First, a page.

The Skinny on Super-Flat Floors

There's no doubt that warehouse/distribution facilities are in favor among investors. In the premier markets — Atlanta, Chicago, Dallas, Los Angeles and New Jersey — big-box industrial facilities with credit tenants on leases 10 years or longer are trading at cap rates of 7.5%. The problem is that a good deal of the product in these markets is poised to become obsolete (75% of the buildings in Chicago's O'Hare market, for example, are under 200,000 sq. ft., and between 20 and 30 years old). Today, “obsolete” refers to buildings of less than 300,000 sq. ft. with 25-foot-clear heights, minimal parking and five-inch or thinner floor slabs.

So what's the owner of a below-institutional-grade facility to do? Some say “raise the roof,” so the building can accommodate the racking systems of today. This quick fix, however, doesn't take into account what may be the most well-kept secret in industrial real estate — super-flat floors. Without them, a building is functionally obsolete no matter how big it is.

Historical Perspective

“It's about throughput,” says Allen Face, principal of Wilmington, N.C.-based Allen Face & Co., who is credited with pioneering super-flat floors in the 1970s. According to Face, corporations and logistics providers are under increasing pressure to maximize the number of inventory turns during the course of a year. “In order to hit these efficiency targets, you need to have your lift trucks move through a 6-foot aisle in a warehouse at top speed — 6 miles per hour — picking product from pallets stacked on 30-foot high racks and delivering them to conveyor systems.”

By conducting workflow analyses on a number of warehouse/distribution centers, Face discovered that variations in floor gradient or surface impaired the trucks' ability to find and pick the right product and even led to accidents where the vehicles collided with the racks.

In order to measure a floor's relative flatness, Face created the F numbering system which measures floor flatness (the undulations of a floor) and floor levelness (the degree to which a floor is horizontal). By using his patented F-Meter, a floor- profiling instrument, users score their floor on an FF scale from 15 to 150 and an FL scale of 10 to 75. The higher the number, the greater the flatness and levelness.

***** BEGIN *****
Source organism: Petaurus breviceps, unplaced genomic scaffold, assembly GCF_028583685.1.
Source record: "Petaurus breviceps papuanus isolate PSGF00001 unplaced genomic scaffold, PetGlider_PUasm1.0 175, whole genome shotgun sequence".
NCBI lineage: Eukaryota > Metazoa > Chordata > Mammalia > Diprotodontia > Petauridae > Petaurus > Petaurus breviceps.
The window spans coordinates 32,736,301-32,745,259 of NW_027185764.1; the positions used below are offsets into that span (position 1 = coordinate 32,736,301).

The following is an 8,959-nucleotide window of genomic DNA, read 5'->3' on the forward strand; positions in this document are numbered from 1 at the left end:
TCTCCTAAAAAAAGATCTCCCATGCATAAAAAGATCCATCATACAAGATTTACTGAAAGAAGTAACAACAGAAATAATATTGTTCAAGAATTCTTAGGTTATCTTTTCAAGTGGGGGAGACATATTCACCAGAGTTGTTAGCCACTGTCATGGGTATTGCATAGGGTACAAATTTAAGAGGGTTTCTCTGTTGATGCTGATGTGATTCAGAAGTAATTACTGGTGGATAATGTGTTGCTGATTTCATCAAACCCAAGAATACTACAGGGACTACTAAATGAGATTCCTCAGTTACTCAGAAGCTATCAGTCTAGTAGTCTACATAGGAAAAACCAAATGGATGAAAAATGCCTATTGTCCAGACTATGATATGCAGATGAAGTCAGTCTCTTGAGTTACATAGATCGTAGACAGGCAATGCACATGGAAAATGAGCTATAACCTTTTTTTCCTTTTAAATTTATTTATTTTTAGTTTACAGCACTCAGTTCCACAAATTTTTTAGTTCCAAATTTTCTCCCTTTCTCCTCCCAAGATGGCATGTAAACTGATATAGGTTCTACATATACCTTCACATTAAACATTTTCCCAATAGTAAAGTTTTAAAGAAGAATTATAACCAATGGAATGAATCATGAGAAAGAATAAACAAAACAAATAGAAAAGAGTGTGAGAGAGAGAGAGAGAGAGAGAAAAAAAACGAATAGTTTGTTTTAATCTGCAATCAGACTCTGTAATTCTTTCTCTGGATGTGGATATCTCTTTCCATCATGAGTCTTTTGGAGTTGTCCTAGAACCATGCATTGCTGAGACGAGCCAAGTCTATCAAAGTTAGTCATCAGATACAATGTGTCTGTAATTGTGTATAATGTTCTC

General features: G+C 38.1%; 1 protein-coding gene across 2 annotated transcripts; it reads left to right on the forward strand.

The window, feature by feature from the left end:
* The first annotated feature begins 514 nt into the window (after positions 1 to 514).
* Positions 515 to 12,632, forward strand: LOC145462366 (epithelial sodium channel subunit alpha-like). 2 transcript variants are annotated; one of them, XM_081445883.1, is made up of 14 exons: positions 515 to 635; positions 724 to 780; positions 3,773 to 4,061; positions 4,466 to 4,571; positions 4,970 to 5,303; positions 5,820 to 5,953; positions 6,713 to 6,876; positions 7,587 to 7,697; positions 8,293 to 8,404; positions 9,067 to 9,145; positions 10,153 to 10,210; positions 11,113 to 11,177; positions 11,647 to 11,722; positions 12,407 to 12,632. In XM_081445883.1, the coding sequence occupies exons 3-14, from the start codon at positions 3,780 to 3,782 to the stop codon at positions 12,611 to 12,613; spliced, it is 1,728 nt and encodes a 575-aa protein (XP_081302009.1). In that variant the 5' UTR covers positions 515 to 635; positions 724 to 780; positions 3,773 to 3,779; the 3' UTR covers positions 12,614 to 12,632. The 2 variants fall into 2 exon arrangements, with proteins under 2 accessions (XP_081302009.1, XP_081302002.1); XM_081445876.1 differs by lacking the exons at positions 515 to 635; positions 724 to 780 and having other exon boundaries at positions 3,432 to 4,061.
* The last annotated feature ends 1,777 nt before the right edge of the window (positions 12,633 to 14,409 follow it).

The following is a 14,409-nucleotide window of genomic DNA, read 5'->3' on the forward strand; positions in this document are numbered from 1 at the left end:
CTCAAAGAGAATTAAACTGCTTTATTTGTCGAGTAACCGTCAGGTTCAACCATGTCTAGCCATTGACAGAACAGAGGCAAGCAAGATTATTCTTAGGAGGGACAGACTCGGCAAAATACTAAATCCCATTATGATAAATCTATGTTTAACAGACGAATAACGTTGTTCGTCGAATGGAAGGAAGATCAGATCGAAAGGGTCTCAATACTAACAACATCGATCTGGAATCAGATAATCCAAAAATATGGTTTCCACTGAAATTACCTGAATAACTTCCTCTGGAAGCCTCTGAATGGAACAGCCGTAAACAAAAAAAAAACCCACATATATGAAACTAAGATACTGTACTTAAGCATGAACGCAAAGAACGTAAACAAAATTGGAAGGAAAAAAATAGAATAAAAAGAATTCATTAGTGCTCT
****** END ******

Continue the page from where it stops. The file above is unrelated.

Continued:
These indices are now used by lift-truck manufacturers worldwide to specify the type of floor that enables their machinery to operate optimally. Five to seven years ago, floors were usually at FF35 and FL25 readings. With the advent of the laser screed for pouring concrete, floors today achieve FF65 and FL45 readings.

Why the Flat-Floor Infatuation?

The net effect of these flatter floors is that the lift trucks are able to pick product from increasingly higher racks, effectively raising standard ceiling heights to between 32 and 38 feet. In fact, 90% of buildings now employ a wire-guidance system that relieves the driver of steering a truck in favor of an infrared system that automatically guides the vehicle down a 6-foot aisle while a turret mechanism concurrently reaches for the pallet. If a floor is not flat, this automatically guided truck could cave in the rack and damage inventory.

For the owner of a sub-par industrial building looking to improve the performance of his asset with a super-flat floor, the question remains: what to do? There are really three options:

  • Pour a super-flat floor on top of the existing floor at a cost of $3.75 per sq. ft. The problem here is that a raised floor reduces the clear heights and affects everything from docks to entryways, mitigating any efficiencies gained.

  • Tear out the old floor and pour a super-flat floor. This is the most intrusive option and can cost as much as $8 per sq. ft.

  • Grind away up to 3/8 of an inch off the top of the floor in order to render it super-flat.

According to Allen Face, the third option is generally the way to go. “In order to facilitate product picking, you really only need to grind the area of the floor traveled by the lift truck, which constitutes around 15% of the total floor plate in a narrow (6-foot) aisle warehouse or 40% in an older facility. When you average that out over the entire floor, it works out to about $1.50 per sq. ft.”

The question is whether it is worth installing a super-flat floor in an old building. Assuming the rest of the building passes muster, the enhancement to an asset's value might be 50 basis points, which might justify the cost. The problem is that this hypothetical value is rarely obtained in the real world because older buildings are generally attended by multiple problems, from inefficient orientation of the docks to antiquated power and telecommunications infrastructures.

Therefore, a super-flat floor — on its own — can rarely redeem an old building. However, super flats are an essential component in the larger complement of amenities and one that investors and owners cannot afford to ignore.

Daniel N. Frasca is vice president of development for The Alter Group, an office and industrial developer with 6.7 million sq. ft. under development.

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